From Campus Reform, one of two useful websites that peers into the sick culture of many indoctrinating left-wing educational institutions (the other is Campus Reform) comes the release of this jaw-dropping memo sent to students at Gonzaga University:
That Facebook entry links to a website listing “6 Ways To Celebrate Cinco de Mayo Without Appropriating The Mexican Culture.” The Gonzaga Facebook page includes a graphic with such advice as “don’t you dare put on that ‘sombrero,’” “acknowledge the stereotypes you have internalized and discover why they are problematic,” ““donate to organizations working for immigrant rights,” and “support AUTHENTIC Mexican businesses,” although “CHIPOTLE DOESN’T COUNT.” “Try a family-owned restaurant run by actual Mexican people (They have better food anyway. We promise.),” the graphic says. “Maybe even enjoy some authentic Mexican music.”
My immediate reaction to this ham-handed, bigoted message would be, after the obligatory “Bite me!,” to have lunch at Taco Bell, pull out those old Bill Dana comedy albums, and to watch “The Three Amigos.” Oh, and I will put on a sombrero (I own a great one, as well as an authentic Sioux headdress, three cowboy hats, a fez, a Viking helmet (not so authentic), a beret, and Kaiser Wilhelm helmet, and a jester’s cap), because I will wear anything on my bald head that I goddamn please, and if my attire offends someone, that’s their problem. I don’t wear any of those costume pieces as insults, and as a member of the world community, I will borrow, honor, emulate and appropriate whatever part of it that appeals to me. For I am a free citizen of the United States of America, and don’t order me to express myself as you would prefer. Continue reading →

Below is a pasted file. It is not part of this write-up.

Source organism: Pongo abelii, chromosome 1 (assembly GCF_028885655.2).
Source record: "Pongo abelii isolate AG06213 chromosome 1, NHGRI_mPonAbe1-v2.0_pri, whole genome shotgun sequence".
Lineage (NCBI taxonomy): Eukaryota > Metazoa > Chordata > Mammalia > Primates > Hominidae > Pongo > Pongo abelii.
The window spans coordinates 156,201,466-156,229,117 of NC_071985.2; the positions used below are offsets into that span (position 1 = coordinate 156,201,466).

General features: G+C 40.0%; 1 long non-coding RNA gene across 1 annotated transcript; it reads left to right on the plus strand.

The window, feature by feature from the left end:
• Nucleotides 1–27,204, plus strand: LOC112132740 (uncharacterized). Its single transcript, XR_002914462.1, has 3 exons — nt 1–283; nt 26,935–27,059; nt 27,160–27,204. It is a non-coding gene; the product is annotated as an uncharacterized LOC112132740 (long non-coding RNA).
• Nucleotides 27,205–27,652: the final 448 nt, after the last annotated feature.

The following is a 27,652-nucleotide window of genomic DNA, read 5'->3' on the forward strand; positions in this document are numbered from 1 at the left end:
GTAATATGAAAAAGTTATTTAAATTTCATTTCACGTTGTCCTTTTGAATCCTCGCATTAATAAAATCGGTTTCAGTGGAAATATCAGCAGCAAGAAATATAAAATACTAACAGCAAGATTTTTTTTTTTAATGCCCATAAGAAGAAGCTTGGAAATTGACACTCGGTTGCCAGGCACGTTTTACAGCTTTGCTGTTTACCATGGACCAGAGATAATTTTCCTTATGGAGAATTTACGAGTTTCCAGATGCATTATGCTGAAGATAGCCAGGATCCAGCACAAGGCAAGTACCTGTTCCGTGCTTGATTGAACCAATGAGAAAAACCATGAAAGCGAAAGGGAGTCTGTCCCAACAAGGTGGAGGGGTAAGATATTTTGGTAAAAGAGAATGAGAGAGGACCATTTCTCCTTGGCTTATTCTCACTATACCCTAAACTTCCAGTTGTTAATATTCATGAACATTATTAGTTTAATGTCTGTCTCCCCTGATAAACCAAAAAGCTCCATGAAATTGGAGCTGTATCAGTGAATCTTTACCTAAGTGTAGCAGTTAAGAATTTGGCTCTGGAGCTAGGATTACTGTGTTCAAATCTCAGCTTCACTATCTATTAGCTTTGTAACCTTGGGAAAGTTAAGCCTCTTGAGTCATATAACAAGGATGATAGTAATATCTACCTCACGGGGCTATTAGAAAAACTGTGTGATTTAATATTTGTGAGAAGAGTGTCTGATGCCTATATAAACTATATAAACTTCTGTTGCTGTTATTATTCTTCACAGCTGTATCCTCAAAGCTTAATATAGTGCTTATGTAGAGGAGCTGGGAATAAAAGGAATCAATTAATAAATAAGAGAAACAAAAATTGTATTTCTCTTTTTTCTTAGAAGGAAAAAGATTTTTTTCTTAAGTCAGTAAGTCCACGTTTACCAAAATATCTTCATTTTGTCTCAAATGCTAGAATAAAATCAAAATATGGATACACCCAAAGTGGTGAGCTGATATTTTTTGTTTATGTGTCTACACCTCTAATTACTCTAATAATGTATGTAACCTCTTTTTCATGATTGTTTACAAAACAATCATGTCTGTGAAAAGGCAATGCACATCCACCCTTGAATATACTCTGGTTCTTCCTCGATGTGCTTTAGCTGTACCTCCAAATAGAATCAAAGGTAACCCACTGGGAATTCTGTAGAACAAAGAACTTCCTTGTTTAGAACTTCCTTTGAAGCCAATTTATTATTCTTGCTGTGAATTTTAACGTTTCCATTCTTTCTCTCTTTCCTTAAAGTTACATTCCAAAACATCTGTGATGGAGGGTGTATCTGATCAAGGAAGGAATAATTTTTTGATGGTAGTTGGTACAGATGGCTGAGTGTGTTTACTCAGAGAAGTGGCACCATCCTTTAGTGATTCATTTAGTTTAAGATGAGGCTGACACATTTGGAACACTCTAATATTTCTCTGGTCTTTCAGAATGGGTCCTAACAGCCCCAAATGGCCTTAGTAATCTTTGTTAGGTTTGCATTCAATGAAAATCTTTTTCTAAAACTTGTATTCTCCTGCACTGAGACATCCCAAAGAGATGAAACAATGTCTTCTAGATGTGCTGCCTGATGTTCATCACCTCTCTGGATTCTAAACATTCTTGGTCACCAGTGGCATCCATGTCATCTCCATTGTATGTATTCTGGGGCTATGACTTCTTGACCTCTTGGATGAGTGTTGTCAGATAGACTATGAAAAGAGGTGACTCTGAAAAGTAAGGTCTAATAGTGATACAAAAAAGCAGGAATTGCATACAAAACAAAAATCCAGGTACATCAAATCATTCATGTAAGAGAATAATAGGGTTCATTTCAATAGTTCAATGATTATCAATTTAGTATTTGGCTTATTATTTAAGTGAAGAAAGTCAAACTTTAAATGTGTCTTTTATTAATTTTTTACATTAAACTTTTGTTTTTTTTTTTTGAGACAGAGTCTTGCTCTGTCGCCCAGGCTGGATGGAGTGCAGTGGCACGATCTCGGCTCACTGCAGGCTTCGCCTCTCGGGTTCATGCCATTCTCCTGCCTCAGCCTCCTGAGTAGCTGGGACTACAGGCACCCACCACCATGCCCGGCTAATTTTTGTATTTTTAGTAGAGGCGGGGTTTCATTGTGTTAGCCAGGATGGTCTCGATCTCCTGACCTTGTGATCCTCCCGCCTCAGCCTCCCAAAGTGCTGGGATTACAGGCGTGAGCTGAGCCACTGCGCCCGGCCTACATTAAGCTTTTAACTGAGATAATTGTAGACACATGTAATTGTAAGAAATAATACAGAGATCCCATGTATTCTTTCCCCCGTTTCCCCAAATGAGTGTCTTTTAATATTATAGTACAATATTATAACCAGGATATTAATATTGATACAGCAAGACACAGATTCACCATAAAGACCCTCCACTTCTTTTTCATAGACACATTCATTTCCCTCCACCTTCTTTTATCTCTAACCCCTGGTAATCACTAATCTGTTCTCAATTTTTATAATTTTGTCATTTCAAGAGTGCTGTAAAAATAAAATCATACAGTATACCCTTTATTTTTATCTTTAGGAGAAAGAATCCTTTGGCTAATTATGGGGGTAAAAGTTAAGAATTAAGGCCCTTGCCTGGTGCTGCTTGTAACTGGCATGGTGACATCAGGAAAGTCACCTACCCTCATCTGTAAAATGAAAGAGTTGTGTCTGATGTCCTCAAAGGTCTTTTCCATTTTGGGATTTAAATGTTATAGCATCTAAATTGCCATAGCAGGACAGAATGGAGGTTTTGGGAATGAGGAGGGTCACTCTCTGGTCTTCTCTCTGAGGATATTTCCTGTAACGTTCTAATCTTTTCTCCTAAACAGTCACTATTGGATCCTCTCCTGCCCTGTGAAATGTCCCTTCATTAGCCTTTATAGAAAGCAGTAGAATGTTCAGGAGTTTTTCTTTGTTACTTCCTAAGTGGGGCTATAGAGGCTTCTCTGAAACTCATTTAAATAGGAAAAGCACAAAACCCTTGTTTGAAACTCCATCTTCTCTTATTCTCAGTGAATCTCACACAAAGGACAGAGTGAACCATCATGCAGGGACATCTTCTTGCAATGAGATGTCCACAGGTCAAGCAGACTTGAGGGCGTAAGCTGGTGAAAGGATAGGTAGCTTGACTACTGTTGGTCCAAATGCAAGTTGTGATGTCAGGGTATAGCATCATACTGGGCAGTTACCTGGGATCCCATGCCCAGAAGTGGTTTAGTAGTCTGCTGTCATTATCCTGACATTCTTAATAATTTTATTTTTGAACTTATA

Actually, they didn’t make Clemson grovel, Clemson chose to grovel rather than teaching the proper lesson, which is that when you live in this melting pot culture, every thing it has belongs to you, and everything you bring to the pot belongs to it. Clemson’ ethical and responsible response to two students who were “offended” by “Mexican Food Night” and students wearing sombreros should have been “Oh, grow up!”
Clemson Dining’s “Maximum Mexican” night is a regular event popular among students. However, when two students took to Twitter to protest that the “#CulturallyInsensitive” food fest was offensive, Clemson officials rushed to apologize. The university also has a Irish-themed night for St. Patrick’s Day, but it might survive because the Irish missed their opportunity to become political correctness bullies and dictators.
Another student objected to the wearing of sombreros, saying, “Our culture isn’t a costume and we will not be mocked!” Once again, the correct response from the University was “shut up, you’re embarrassing yourself, and if you can’t understand this country better than that, then you really should do some nation shopping. ” Continue reading →
In a dilemma reminiscent of my ice cream sundae problem last year, I faced the question of how to ethically respond to yet another food service botch. We ordered a modest dinner from the local Chinese carry-out establishment, and after we got the order home, discovered that it was missing an appetizer. It was raining hard, and when I called the restaurant, they agreed, after putting me through the third degree, that they had screwed up. They said they would deliver it. I was prepared to drive over and pick it up, but at least this allowed us to begin eating the rest of the dinner before it got cold. It took about a half an hour, but my precious pan-fried pork dumplings finally arrived, along with profuse apologizes from the deliverer.